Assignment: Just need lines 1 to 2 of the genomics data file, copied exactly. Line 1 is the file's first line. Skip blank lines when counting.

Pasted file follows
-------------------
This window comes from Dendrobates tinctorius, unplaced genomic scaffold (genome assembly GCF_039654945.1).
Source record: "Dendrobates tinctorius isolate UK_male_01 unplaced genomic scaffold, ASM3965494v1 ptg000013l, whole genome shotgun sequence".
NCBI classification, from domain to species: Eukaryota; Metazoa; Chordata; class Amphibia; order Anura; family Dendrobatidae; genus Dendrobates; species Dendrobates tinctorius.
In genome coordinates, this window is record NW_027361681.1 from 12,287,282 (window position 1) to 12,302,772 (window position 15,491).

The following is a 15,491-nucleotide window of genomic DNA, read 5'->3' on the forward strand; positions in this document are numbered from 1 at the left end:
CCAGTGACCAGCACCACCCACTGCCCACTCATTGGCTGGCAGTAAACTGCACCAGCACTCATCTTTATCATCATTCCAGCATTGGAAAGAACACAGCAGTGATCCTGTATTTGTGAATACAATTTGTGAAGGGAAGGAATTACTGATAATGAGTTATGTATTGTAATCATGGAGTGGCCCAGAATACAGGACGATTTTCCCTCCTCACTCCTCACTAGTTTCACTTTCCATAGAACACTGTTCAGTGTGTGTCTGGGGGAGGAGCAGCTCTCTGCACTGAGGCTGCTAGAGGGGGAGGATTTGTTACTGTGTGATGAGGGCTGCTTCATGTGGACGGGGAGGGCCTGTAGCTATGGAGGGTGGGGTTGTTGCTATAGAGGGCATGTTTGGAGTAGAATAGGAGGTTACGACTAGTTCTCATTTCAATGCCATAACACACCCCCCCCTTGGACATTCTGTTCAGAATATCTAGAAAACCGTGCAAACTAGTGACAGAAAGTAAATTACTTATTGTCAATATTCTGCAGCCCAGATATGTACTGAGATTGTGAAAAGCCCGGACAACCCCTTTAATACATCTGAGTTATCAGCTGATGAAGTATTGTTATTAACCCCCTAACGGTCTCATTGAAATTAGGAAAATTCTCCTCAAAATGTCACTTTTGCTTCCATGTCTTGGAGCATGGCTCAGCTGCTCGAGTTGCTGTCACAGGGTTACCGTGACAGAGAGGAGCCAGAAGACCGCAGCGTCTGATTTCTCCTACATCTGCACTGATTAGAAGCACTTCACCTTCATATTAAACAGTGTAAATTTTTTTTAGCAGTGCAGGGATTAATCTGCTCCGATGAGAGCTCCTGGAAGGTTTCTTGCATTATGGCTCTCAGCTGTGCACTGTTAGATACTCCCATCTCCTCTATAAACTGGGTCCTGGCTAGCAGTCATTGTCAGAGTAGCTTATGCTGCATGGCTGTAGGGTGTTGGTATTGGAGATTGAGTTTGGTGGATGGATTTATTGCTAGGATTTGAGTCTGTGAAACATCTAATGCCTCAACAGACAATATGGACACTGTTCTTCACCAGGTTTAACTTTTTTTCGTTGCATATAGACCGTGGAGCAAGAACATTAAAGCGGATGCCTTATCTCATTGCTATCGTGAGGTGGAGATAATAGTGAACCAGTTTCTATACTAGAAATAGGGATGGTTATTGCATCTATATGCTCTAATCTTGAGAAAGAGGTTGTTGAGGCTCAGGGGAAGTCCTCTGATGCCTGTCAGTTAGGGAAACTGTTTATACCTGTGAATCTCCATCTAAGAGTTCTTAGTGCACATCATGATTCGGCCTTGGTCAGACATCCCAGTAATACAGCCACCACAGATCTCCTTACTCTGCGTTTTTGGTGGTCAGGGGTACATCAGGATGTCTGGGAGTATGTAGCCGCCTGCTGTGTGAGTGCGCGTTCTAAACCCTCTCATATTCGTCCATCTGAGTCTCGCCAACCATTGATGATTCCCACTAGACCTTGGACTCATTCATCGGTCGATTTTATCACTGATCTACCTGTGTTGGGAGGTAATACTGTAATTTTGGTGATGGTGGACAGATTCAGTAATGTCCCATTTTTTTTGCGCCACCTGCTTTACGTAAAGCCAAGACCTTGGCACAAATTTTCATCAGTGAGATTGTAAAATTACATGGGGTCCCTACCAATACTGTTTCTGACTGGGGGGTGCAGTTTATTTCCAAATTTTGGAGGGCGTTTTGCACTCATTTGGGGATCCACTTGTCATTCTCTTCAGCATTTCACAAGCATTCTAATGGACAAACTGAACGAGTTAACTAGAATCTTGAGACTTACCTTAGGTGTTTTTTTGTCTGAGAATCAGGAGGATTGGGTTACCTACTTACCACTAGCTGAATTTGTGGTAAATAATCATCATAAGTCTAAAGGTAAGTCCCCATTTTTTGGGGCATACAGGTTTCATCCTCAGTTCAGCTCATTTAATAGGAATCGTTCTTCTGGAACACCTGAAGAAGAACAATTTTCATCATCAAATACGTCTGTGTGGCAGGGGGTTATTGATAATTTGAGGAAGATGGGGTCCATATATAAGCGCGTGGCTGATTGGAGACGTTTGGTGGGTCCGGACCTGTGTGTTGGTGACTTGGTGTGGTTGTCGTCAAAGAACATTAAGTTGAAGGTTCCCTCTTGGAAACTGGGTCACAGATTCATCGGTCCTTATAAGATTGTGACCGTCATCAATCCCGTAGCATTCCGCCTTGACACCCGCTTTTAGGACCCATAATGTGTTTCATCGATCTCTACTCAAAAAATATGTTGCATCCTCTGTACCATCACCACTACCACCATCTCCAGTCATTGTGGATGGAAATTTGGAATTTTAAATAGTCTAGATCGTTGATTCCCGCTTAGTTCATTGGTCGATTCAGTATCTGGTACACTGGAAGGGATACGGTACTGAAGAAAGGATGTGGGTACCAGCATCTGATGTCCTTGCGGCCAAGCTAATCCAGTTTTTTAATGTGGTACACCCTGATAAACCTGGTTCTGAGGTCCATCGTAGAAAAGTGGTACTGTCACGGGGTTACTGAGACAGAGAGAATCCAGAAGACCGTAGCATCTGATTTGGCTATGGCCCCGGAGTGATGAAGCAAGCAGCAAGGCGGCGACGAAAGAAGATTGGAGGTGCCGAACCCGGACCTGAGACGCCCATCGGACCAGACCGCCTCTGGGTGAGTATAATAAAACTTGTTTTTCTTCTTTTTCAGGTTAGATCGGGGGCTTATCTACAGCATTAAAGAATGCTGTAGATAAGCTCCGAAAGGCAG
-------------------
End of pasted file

This window comes from Dendrobates tinctorius, unplaced genomic scaffold (genome assembly GCF_039654945.1).
Source record: "Dendrobates tinctorius isolate UK_male_01 unplaced genomic scaffold, ASM3965494v1 ptg000013l, whole genome shotgun sequence".